We are happy to announce our first contest for film-inspired fiction! We hope this will be the first of many. Read on to find out more.
What we are looking for
What does cinema mean to you? How has it touched your life? Have you wanted to rewrite a film’s climax or take it further from where it ended or create an alternate storyline? Did you love a film’s characters so much that you imagined your own story with them? Have you felt strongly for someone who works in the film industry or the cinema theatre? Have you wondered what you’d say if you met a film personality you admire? Tell us a story.
We only require that cinema (of any country and language!) plays a significant role in your story.
Here are a few examples from our archives: Nargis on your Wall pays homage to Nargis Dutt, Rom-com is a story of a couple who go to the cinemas, while Both Sides Now continues the story of Dennis Villeneuve’s Arrival beyond its climax. In this 19th issue, we have New Girl, a story of two relationships, one of which is with cinema. Or maybe you’d like The Immortal, a short story translated from Tamil, about a man who spent his life being a supporting actor and waiting for his one big break. These are just a few possibilities, we hope you find creative ways to work cinema into your narrative.
A few rules
- As with all competitions, your story must be unpublished. This includes print magazines, websites, personal blogs, instagram captions, twitter threads.
- We are only accepting entries in English this time.
- Your story can also be a translation of an unpublished short story in any other language. Please mention if this is the case, providing credits to the author of the original. We will evaluate based on the translation only. However, the prize money will be split between the author and the translator.
- Stories must be at least 1000 words long, and not more than 3000 words.
- We ask that you restrict yourself to one entry. Only your first entry will be considered for the competition; subsequent entries will be ignored.
- The contest opens on November 10, 2020. You have until January 10, 2021 to send us your work, along with the information we have requested below (keep scrolling to the bottom of the page).
- You can reside in any country, but you have to be at least 18 years of age.
Copyrights for your work always belong to you. We encourage you to send your stories for publication elsewhere after the contest comes to a close. We request that you include a link to our website, since it was first published here. We may use your story for promotional material.
We (the editors of this film magazine, Ramchander and Anusha) will shortlist ten stories, which we will then send to our judges. Jason Erik Lundberg and Krupa Ge have graciously agreed to judge this contest; they will each select a winner.
Evaluation will be based on usual criteria like original point of view, creativity, writing style, adherence to rules of the contest.
Jason Erik Lundberg was born in New York, grew up in North Carolina, and has lived in Singapore since 2007. He is the author and anthologist of 25 books, including A Fickle and Restless Weapon (2020), Most Excellent and Lamentable (2019), Diary of One Who Disappeared (2019), the Bo Bo and Cha Cha picture book series (2012–2015), and the biennial Best New Singaporean Short Stories anthology series (est. 2013). He’s also the fiction editor at Epigram Books, an independent publisher based in Singapore, publishing thought-provoking and well-designed books since 2011.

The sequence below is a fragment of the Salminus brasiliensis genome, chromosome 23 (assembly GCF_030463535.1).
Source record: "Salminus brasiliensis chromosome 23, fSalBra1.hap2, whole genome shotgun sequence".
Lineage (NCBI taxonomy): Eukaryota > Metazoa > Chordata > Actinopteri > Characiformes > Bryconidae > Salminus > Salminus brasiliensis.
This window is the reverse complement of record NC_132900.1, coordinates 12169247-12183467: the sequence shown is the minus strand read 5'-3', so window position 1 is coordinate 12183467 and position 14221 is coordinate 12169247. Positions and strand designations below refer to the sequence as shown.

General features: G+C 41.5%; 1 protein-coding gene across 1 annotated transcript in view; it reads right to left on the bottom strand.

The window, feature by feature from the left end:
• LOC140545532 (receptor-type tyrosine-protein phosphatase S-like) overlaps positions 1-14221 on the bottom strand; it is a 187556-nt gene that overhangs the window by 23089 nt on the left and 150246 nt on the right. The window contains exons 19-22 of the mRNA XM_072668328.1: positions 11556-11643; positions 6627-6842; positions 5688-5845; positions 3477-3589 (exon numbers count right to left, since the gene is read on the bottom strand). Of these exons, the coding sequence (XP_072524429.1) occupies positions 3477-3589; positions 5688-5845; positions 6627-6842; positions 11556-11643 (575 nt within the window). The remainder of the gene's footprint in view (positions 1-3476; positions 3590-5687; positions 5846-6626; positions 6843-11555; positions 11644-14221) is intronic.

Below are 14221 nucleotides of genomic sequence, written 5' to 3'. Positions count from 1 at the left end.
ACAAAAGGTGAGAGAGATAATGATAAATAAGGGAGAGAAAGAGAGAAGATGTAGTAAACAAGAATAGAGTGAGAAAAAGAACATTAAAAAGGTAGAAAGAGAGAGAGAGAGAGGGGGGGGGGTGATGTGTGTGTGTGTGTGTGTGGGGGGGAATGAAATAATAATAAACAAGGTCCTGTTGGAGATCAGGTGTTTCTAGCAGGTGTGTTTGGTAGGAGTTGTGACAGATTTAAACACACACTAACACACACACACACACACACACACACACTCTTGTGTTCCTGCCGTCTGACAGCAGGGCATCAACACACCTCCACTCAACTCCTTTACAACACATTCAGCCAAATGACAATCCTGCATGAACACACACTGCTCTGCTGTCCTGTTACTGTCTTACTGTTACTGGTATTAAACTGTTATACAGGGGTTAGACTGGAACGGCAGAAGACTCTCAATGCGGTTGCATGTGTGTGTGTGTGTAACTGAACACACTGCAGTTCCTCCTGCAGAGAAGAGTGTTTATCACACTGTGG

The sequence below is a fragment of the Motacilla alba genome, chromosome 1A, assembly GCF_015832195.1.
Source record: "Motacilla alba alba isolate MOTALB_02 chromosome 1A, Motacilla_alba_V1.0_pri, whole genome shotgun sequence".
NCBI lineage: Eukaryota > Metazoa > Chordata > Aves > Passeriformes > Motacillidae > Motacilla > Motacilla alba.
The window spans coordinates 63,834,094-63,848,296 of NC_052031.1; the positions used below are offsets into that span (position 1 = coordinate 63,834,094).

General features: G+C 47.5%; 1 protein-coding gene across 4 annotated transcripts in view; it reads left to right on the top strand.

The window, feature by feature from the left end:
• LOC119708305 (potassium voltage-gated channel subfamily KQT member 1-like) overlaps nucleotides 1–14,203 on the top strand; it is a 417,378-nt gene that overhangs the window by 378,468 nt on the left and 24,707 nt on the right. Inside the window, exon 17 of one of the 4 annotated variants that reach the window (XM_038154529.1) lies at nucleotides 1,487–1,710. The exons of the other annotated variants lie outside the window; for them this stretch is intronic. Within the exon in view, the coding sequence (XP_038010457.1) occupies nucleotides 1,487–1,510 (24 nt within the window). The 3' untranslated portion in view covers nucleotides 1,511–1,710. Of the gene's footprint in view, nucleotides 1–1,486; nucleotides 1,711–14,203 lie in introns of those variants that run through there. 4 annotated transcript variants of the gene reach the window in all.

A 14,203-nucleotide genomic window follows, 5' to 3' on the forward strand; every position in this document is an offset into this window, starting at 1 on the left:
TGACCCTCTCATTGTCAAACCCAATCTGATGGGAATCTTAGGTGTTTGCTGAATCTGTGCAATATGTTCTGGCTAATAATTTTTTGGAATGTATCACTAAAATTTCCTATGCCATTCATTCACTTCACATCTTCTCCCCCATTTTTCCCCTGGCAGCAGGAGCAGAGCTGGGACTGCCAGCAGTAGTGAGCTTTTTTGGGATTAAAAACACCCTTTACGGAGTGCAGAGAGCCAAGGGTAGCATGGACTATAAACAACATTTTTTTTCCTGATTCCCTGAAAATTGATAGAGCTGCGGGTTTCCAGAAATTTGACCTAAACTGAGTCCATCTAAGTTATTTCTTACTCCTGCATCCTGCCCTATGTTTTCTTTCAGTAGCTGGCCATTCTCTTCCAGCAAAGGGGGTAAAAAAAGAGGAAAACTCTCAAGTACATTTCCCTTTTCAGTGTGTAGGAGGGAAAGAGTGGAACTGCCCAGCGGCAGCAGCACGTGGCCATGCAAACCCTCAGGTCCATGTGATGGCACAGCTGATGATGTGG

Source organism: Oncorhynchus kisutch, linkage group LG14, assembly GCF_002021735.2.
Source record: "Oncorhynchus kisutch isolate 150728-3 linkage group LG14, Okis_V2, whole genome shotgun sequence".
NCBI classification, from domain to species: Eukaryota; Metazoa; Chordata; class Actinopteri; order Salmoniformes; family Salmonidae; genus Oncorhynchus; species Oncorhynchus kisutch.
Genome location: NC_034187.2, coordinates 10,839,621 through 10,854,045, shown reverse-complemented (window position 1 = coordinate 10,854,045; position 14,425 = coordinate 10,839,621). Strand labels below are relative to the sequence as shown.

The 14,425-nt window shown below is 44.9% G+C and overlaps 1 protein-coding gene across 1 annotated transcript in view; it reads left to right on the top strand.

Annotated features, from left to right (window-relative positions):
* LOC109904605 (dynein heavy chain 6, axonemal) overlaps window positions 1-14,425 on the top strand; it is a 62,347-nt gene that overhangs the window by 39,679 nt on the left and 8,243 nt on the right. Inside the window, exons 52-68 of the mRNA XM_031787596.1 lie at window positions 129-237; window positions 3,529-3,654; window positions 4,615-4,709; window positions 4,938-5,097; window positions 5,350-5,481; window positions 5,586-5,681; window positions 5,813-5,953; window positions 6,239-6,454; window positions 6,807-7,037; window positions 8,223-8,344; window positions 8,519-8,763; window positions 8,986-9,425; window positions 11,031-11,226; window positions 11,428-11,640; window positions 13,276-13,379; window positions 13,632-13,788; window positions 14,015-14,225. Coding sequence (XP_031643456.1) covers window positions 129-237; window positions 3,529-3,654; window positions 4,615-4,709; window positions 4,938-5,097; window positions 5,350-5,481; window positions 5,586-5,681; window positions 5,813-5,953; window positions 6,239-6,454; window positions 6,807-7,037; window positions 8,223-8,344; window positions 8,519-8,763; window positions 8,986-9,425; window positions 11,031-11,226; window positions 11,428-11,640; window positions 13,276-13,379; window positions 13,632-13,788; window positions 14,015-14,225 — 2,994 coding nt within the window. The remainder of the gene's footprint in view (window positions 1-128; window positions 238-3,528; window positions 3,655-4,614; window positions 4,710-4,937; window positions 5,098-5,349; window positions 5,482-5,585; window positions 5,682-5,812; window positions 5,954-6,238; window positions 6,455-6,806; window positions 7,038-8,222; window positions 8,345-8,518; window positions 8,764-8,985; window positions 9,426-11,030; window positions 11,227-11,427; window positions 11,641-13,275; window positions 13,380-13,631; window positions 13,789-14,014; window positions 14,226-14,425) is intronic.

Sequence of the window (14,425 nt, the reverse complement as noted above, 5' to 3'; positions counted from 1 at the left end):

Krupa Ge is a writer and editor from Madras. She is the author of Rivers Remember (Context, 2019). Her reportage and cultural writings have appeared in The Hindu, Firstpost and The New Indian Express, among other Indian and international publications over the last 12 years. She was presented a Laadli Award for her column on women in cinema, Ms. Representation in The New Indian Express, for the year 2017. She received the Jayanti Residency for the year 2017 and was in the longlist of The 2017 DNA Out of Print Short Fiction competition. She was awarded the Toto-Sangam Residency Fellowship 2016 and shortlisted for a Toto Prize in Creative Writing, the same year.
And finally, the prize
Out of the shortlisted ten, we will give prizes to two stories, the ones that are enjoyed by everyone on the panel. Winners will each receive USD 200. (If the winning story is a translation, the author and translator will each receive USD 100.)
All of the shortlisted stories will be edited and published in subsequent issues of The World of Apu.
We are also thinking of bringing out a print anthology sometime next year, so stay tuned for updates!
The World of Apu is an independent magazine run by two people. We have been able to organise this contest thanks to our patrons, who believe in our vision and push us to do better. We would like to thank Ramya Sethurathinam, Shilpa Krishnan, Amarnath Ravikumar, John Praveen, Sakkaravarthi Kaliannan, Iniyan Parameshwaran, Monika, Jowber K, and Shreya for their generosity.
Have we missed something?
Do write to us if you have any questions. We will be happy to make clarifications and we promise to not spam you otherwise.
Let’s get writing!
Send your stories in Word format to firstname.lastname@example.org along with the following details:
- First name and last name; pen name if any
- Date of birth
- Place of residence
- Country of citizenship
- A short bio in the third person (less than 100 words)
- Has your story been translated from another language? If yes, please provide us with the author’s information as well.
- A declaration that your work is your own and has not been plagiarised
- How did you hear about this contest?